“This Is London”

These were the words which brought people running to their radio systems as they eagerly put out an ear and cranked up the volume to listen to the daily briefings of the BBC World Service.

Throughout the empire (and beyond) this was THE service that people listened to. All announcements for major world events to take place in the last two centuries were preceded by these three words.

Suffice to say, the BBC was and is very, very popular. It’s news programs are watched internationally and its wartime coverage is pretty damn good.

But, the inherent racism and elitism do creep through.

The racism which for years had the outlet of colonialism and now oozes out slowly but viscerally in TV, print and the general, everyday conversation of the people of Great Britain, Scotland, Ireland and Wales.

GOSH, that’s a mouthful.

Be that as it may, the inherent superiority that the British felt and still feel over others is deeply entrenched in society, like watching soap operas is in ours. In fact, it is such a common habit that people hardly notice it, even when it plays out on national and international forums.

The racist BBC coverage of India is everywhere.

You might be thinking, what is this forum I am talking about? Well, it’s everywhere, but the most prominent one is that famous Shashi Tharoor video where he “destroys” a British journalist who claims that the effect of the British Empire on India and the world was positive.

Tharoor’s exemplary grammar(oh my Wren & Martin, whatte grammar)  aside, that show gives a scary and realistic glimpse into how the post-colonial British mind works.

In another video, the anchor goes out and interviews people on the street about the British empire. In the first few minutes of that video, there is an interesting conversation, it goes something like this:

Anchor: What do you know about the British Empire?

Man: I believe we brought a lot of freedom to people..umm a lot of opportunities.

In another one,

Anchor: What do you know about the British Empire?

Woman: I believe they ruled over countries, I mean they helped rule other countries.

Noticed the clear lack of facts and basic knowledge among common people? Notice the clear sense of superiority that exists in the very psyche?

Now, this thought process didn’t become mainstream all by itself, adding on to the lack of knowledge, it was pounded into the people through regular programming by ye olde BBC.

If you start to notice, the general coverage of India by BBC documentaries is that of a poor country, basically what they left us as in 1947, just so that the British ego is soothed.

Any indication that India progressed after their divine presence was removed would drive home the point that development was not dependent on them.

Read More: Who Was Gauri Lankesh? Demystifying The Gutsiest Journalist In India

Take the example of BBC’s Kolkata, a documentary by Sue Perkins, to quote Amit Chaudhuri’s article from The Guardian[it] feel[s] like a private conversation some English people are having with each other: sweeping remarks that pass for historical research coupled with a fluent personal impressionism. Besides, it clearly hasn’t occurred to the makers of these programmes that Indians might be among their viewers – even though some of them are shown in India on BBC World.”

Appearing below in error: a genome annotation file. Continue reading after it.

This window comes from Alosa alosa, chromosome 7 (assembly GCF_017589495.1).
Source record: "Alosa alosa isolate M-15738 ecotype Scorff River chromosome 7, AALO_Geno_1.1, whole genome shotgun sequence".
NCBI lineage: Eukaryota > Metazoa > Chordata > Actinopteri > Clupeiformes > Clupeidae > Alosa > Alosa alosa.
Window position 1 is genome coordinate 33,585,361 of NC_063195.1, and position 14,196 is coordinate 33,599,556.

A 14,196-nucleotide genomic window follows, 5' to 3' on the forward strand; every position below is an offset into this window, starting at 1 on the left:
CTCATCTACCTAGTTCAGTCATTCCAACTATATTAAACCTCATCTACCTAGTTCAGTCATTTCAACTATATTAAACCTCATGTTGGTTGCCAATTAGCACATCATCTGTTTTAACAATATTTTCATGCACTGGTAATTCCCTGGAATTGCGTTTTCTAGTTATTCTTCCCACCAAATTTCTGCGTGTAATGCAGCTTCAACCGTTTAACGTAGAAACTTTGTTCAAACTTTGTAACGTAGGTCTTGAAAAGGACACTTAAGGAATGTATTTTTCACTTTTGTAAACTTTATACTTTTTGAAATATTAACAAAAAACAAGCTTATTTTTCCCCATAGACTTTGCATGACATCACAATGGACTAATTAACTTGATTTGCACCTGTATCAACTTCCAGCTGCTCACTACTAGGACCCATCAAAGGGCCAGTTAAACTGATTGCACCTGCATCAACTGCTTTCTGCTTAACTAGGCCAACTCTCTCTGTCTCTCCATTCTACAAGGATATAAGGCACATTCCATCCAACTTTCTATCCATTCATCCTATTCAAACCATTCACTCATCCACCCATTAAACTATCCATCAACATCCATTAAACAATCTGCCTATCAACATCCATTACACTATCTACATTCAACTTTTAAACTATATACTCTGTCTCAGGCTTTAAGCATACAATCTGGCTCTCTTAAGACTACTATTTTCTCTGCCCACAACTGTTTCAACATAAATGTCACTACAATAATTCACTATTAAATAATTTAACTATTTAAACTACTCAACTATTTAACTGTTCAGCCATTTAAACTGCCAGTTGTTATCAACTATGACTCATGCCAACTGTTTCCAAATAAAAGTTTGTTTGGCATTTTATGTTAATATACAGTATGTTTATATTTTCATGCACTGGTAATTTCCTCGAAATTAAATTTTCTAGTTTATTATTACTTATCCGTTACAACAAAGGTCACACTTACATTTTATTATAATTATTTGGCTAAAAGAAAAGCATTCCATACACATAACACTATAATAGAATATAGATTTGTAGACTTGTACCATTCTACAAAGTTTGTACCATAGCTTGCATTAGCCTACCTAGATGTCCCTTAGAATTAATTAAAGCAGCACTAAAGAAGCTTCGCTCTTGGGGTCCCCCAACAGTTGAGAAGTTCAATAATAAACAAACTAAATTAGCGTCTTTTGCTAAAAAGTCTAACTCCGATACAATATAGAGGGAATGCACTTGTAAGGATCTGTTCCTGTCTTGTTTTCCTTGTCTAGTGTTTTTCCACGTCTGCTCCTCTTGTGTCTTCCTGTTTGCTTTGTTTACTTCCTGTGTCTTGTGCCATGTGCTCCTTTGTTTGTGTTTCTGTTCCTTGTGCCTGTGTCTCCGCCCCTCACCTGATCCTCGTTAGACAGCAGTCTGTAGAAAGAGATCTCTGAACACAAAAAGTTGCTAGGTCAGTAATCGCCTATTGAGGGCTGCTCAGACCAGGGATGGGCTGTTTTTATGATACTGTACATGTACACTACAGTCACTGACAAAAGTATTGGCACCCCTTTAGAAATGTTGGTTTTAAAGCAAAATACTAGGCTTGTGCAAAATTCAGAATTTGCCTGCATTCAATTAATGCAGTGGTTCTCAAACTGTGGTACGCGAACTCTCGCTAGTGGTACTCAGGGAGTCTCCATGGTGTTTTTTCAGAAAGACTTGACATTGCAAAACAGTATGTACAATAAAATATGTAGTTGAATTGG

Not just this, In the journal of the Institute for Defence Studies and Analyses, media analyst Ajai K. Rai reported that the BBC had fabricated photographs of the Kashmir conflict to make India look bad.

Another example is the clearly biased coverage of similar events.

While reporting on France’s 11,000 heat-related deaths, they say:

“We don’t want the consequences of this heatwave to be a macabre number, but rather an opportunity to truly understand the difficulties in the health and social networks, and to ensure that resources aren’t forgotten …”

But, on India’s 1000 odd deaths, it is presented with generous references to bears, frogs, and donkeys:

Such acts seem bizarre but are a common ritual conducted in villages to invoke the rain gods“.

I got the above example from this article.

Check it out for examples of more skewed coverage of India by the BBC.

Adding on to that, the British children are hardly taught about their colonial past. Even when they are, they are not told all the facts and are instead led to believe that it was a fruitful endeavour for all parties as witnessed by the reporter example above.

In the aformentioned news show in which Shashi Tharoor was present, a young woman says openly that none of the things that Tharoor talked about (common knowledge for us Indians and atrocities/brutalities by British) are taught in British schools and whatever she knew about this issue, she had learned from his book.

This is how deep the problem is. We have a hugely influential broadcasting company showing negative, racist coverage of India while British kids are hidden from the realities of the atrocities that their forefathers committed or were party too, no wonder they argue openly that they owe nothing to us.

This tendency of some countries to forget their past their role in the status quo of countries should be attacked and brought out into the open. The narrative needs to be corrected so that when the dust steels, the books of history carry forward not the “racist BBC coverage of India” but a holistic reality.

And stop judging us, BBC. Even we don’t owe you anything. 

Image Credits: Google Images


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